THE MONOLOGUE ADVENTURE: PROGRAM 2019
All individual authors assert their copyright. Publishing permission required.
This is it! The published stories!
Read about the authors HERE.
Check out the writers selected for publishing by VERITY LA.
Where Once I Saw Her Dance
Anne Casey, Sydney NSW
“beyond the sleepy dapplings of the mangroves”. A poem personifies the beauty of the Great Barrier Reef and the threat to its future.
Sheryl Dixit, Kellyville Ridge, near Blacktown, NSW
“No, no, no, go, go go!” A young woman is escaping out of the window of her own home. Within the complex emotional cocktail of fear, guilt, anger, terror and confusion is a dash of courage.
Jamila Main, Hallett Cove, south Adelaide, South Australia
“I’m sixteen, drinking vodka and lemonade, and on my way to getting off my face for the first time.” Milla is a socially awkward teenage girl at her first real New Years Eve party. When she catches the eye of the only girl not dancing she fights to overcome the butterflies in her stomach to act on her crush.
Jessica Andreatta, Lyra via Ballandean, Southern Queensland
“I text Happy Birthday, two weeks late on a whim.” Annie, pregnant and living on a farm, gets a phone call from her old schoolfriend Evie who is running a business in The Hague. It sets off memories of their childhood and a mystery exam paper.
My Smarty Pants Phone
June Hopkins, Kallangur, Moreton Bay, Queensland
“I have acquired a new phone – a SMART phone!” June is using Auto Correct on her new phone, with some hilarious results.
Anne Walsh, Newcastle NSW
“What is day for except further immersion into the utter unkeepable-ness?” Bronte, recently separated from her husband, is dropping her three children off to school while listening to Beethoven in her car.
Safety in the danger
Jay-Lee Richardson, Melbourne, Victoria
“You’re like me. So if you’re toxic, so am I.” In a declaration of love to her partner, a woman explains that the danger of both their personalities is what binds them together.
Angelina Hurley, Brisbane, Queensland
“Ladies and gentlemen, welcome to Queensland.” A First Nations woman is on her way to a job interview in Brisbane, her homeland. Even though she has changed, she realises there are some things about her homeland and indeed Australia, that haven’t.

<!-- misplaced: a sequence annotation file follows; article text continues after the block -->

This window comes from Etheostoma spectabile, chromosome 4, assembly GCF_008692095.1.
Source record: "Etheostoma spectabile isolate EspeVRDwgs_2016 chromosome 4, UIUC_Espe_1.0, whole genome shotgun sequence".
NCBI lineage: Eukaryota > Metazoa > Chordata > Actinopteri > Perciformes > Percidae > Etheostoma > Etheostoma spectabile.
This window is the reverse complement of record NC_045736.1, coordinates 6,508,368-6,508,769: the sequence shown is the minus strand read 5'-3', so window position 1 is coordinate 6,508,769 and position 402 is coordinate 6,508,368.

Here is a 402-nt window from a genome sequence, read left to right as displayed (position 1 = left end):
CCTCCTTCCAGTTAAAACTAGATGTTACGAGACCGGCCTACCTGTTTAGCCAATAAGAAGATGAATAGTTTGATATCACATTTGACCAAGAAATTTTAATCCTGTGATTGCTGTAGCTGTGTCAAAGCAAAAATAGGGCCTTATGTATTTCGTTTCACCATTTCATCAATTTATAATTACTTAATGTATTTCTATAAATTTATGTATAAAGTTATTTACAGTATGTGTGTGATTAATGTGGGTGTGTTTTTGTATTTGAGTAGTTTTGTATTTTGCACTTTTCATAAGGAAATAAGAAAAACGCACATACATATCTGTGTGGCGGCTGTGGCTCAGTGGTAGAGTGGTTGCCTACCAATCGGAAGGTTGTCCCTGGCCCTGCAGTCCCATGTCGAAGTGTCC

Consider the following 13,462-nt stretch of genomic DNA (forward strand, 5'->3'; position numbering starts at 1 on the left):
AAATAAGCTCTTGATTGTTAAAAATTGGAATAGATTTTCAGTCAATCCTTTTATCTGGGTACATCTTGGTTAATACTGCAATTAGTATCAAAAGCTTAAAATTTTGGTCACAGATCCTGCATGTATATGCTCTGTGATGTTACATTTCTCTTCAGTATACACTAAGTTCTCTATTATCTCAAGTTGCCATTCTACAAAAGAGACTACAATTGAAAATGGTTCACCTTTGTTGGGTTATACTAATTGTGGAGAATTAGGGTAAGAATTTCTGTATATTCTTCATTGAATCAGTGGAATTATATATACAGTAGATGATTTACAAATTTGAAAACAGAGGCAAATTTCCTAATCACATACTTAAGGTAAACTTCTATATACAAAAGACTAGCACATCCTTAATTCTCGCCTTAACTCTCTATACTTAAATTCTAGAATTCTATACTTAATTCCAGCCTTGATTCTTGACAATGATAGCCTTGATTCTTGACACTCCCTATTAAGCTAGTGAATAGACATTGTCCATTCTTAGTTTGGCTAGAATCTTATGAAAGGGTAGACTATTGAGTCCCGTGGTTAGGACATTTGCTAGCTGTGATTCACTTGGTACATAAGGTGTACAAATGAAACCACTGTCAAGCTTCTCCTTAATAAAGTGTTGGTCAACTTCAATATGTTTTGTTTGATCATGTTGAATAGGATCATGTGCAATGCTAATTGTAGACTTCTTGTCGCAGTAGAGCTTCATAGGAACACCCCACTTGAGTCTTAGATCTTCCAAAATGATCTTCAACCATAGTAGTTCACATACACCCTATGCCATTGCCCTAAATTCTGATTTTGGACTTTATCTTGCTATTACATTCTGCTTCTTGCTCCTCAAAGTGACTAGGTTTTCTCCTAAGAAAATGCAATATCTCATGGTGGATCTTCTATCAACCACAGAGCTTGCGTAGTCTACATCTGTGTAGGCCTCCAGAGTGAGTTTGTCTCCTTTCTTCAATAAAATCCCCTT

This Face Misplaced
Edilia Ford, Western Sydney NSW
“I have always led a duplicitous life.” A woman finds her face is the cause of misplaced racial comments, often humorous but always revealing.
Mikaela Castledine, Kalamunda, eastern Perth, Western Australia
“We go there, like usual, to that place near the lighthouse where the crusted water wheel sits above the edge of the shore.” A young child relives a moment when her father fell over on the rocks near the ocean.
When the Bell Tolls
Kerry Reed-Gilbert, Canberra, ACT
“I heard a bell ring today and its music brought tears to my eyes.” A First Nations woman travels with her mother to visit the site of a Stolen Generations crime, reliving the moment when children were taken from their parents by government officers as they left their local church.
Everyone is Full of Shit
Hannah Grace Fulton, Sydney NSW
“I have this theory: everyone is full of shit.” A young woman returning from a trip to Santorini, relives with humour her break-up and the anonymity of Instagram.
The thing about fish being held captive is not what I’m trying to say
Alison Whitelock, Stanwell Park, NSW
“Start the letter.” A woman’s husband invites his best friend’s daughter, a complete stranger to her, to stay with them indefinitely. The daughter treats the woman with utter disdain. 64 days into the daughter’s stay, the woman feels shut down and decides to write a letter.
Burning Down the House
Lliane Clarke, Sydney NSW
“I thought the curtains would go up first but they’re just smouldering.” A woman set fire to her house watches from the trees outside.
A Voice from Down Under
Joanne Toscano, Sydney NSW
“Rookwood Cemetery. Sacred ground.” A fictional deceased Biripi woman from the north coast of NSW is buried in Rockwood Cemetery. While she is waiting to cross over, her spirit reflects on her life, her mistakes and the inspiration of her Aunty Pearl.
Mrs Ziotto’s Three Hundred Dollars
Elisa Cristallo, Sydney NSW
“It took two years for us to get our papers to come here.” Nonna remembers the kindness of Mrs Ziotto as she forged a new life as an immigrant Italian in Australia.
The Berenice Diaries
Roz Hall Farlam, Young, NSW
“It was a bit of a shock – more than a bit really.” A woman in a small country town is devastated when her husband runs off with her mother, but begins an at times hilarious path of revenge and reinvention.
Am I Fine?
Jamieson Rendall, Sale, Victoria
“Eleven thirty. The train will be here soon.” On her way home on the train, a young woman is anxious about the man sitting beside her and doubting her interpretation of the situation.
Gayle Kennedy, Sydney NSW
“Mum yearns for home.” A First Nations woman takes her mother back to her home country as she faces the end of her life.
The Magician’s Girl
Rijn Collins, Spotswood, Victoria
“It was his voice I recognised first.” A woman who spent her youth battling mental illness in a psychiatric ward has managed to survive her disability. By chance she meets a man from that time, which triggers her memory of a close friend who didn’t survive, and yet it underlines the positive choices she managed to make.